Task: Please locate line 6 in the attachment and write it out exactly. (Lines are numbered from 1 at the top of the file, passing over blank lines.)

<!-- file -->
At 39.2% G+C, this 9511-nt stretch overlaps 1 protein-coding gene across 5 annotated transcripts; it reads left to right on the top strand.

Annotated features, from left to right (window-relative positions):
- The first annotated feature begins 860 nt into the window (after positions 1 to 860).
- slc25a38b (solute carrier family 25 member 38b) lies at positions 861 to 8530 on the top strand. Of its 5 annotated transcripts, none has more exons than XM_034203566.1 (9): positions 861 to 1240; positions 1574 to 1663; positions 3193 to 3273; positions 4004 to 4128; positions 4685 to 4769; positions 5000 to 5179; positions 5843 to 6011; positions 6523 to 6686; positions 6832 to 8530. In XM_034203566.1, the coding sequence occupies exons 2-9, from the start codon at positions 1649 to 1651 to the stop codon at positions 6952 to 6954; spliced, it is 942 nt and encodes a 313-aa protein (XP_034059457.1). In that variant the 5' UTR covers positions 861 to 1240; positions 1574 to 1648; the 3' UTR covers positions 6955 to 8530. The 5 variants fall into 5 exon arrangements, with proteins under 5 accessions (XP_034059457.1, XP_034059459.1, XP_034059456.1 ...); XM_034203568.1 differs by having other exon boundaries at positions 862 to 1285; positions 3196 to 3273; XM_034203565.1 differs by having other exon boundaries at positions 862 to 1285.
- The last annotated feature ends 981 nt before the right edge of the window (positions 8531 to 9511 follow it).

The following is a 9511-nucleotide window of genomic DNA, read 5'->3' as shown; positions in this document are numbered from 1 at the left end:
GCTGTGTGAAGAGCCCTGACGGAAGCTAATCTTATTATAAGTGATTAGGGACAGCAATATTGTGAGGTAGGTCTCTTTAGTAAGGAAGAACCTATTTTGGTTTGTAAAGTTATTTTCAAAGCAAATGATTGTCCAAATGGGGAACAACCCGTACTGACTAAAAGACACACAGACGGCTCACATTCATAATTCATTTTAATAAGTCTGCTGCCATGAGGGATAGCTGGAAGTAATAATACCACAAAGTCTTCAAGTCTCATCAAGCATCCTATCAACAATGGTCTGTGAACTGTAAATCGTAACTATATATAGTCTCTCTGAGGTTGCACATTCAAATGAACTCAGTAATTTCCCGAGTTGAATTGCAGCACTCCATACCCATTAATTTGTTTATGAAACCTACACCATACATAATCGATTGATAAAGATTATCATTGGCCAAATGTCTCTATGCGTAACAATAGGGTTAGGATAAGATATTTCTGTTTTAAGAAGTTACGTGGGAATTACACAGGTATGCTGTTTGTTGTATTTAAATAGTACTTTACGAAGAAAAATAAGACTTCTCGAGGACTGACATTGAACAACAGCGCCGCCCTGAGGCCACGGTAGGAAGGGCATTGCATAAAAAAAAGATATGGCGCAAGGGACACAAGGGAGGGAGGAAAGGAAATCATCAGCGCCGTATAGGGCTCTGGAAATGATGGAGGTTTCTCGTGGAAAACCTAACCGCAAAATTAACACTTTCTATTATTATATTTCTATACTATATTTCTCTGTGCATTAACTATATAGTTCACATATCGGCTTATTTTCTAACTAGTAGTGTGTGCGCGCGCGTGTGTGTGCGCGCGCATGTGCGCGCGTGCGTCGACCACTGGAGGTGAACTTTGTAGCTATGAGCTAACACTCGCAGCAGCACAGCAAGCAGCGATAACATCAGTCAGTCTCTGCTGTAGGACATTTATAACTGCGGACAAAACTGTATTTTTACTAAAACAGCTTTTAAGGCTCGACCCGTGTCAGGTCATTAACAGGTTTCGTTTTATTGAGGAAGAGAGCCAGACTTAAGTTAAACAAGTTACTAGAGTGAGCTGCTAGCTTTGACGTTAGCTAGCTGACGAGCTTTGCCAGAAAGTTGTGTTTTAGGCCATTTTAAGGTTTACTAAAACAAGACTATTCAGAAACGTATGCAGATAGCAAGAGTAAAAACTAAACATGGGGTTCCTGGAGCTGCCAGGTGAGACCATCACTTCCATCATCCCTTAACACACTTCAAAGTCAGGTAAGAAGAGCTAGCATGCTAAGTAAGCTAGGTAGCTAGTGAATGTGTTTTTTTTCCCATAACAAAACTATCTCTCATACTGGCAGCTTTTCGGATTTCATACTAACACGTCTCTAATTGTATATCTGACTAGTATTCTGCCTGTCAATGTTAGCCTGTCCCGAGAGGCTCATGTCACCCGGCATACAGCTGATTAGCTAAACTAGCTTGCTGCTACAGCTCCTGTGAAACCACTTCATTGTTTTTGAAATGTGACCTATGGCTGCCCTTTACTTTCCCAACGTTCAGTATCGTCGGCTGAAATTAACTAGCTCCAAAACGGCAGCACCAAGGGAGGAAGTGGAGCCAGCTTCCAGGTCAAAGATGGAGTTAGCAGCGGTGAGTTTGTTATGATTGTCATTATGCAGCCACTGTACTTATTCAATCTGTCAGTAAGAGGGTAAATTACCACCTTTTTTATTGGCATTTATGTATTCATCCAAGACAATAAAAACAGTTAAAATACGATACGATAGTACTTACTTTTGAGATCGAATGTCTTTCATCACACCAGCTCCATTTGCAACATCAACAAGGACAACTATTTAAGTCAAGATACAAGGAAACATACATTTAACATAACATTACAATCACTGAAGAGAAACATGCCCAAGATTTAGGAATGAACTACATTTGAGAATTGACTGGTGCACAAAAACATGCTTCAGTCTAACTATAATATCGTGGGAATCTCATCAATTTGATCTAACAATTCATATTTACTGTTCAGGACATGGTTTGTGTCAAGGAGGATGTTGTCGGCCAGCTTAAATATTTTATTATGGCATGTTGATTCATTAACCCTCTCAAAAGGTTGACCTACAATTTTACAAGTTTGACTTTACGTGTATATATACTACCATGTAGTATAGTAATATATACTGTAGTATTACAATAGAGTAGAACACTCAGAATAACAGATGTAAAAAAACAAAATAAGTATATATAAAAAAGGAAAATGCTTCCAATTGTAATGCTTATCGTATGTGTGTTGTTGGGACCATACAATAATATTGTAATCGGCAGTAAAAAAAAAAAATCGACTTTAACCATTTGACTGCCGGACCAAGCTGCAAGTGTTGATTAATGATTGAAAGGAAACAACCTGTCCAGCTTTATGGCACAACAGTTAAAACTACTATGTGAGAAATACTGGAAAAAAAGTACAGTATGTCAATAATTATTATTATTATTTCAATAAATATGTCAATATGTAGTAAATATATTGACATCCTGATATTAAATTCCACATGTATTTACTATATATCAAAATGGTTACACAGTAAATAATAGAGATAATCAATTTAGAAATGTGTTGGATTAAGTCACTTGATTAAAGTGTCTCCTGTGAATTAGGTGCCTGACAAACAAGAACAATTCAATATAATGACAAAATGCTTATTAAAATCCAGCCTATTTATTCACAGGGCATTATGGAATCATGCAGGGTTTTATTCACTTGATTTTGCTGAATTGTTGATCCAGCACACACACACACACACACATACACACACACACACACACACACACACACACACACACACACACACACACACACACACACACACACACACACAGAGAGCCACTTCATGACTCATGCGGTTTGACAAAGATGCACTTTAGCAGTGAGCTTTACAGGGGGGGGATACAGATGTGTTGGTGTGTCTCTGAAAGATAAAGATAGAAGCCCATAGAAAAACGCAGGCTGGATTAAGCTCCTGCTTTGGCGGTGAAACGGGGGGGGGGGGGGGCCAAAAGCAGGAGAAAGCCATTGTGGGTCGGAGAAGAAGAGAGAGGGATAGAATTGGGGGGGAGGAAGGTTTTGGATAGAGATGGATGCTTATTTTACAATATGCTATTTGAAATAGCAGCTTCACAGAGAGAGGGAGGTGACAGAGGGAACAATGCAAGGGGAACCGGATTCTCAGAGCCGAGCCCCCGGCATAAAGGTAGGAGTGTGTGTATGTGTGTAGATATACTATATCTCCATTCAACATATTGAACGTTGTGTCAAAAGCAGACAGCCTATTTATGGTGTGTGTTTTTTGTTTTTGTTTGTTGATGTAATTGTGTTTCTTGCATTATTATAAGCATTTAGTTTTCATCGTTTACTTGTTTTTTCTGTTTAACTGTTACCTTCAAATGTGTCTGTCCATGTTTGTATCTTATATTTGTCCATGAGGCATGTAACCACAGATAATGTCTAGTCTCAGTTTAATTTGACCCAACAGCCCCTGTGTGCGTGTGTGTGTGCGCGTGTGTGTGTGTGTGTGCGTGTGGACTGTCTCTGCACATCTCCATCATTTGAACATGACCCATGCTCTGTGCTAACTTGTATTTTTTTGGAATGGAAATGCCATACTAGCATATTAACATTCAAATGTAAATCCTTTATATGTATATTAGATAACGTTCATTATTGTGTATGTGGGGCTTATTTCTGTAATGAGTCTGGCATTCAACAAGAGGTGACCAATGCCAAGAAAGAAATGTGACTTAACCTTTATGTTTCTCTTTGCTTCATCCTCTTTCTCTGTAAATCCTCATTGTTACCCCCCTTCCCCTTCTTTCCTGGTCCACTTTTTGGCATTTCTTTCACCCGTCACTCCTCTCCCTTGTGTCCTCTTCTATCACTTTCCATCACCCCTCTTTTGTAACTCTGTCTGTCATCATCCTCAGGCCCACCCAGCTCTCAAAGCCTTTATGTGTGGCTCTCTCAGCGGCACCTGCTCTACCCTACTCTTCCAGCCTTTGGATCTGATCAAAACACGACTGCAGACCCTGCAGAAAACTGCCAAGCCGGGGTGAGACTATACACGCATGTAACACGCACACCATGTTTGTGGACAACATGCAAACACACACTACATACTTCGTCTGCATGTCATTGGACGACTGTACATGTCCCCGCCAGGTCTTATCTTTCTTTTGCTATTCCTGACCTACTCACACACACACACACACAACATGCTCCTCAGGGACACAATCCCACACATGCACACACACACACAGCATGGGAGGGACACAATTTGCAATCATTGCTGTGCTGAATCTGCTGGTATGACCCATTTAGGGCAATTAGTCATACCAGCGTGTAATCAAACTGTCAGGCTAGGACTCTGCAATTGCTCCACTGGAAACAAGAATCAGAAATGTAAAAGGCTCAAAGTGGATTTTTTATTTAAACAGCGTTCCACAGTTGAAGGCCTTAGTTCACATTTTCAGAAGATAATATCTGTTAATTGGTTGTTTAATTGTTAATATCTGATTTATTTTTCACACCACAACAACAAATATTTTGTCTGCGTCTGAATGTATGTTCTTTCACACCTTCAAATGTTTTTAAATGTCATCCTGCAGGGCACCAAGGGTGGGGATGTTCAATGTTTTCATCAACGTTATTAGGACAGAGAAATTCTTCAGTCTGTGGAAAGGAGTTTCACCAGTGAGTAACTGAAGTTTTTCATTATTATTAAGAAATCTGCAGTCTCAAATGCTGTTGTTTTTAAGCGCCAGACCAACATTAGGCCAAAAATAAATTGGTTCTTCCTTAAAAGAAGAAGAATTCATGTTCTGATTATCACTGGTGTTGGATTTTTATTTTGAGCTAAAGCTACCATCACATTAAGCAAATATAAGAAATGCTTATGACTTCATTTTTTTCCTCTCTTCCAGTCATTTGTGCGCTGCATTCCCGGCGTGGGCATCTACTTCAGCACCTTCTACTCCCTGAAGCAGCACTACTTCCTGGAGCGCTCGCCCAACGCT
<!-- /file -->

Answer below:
The following is a 9511-nucleotide window of genomic DNA, read 5'->3' as shown; positions in this document are numbered from 1 at the left end: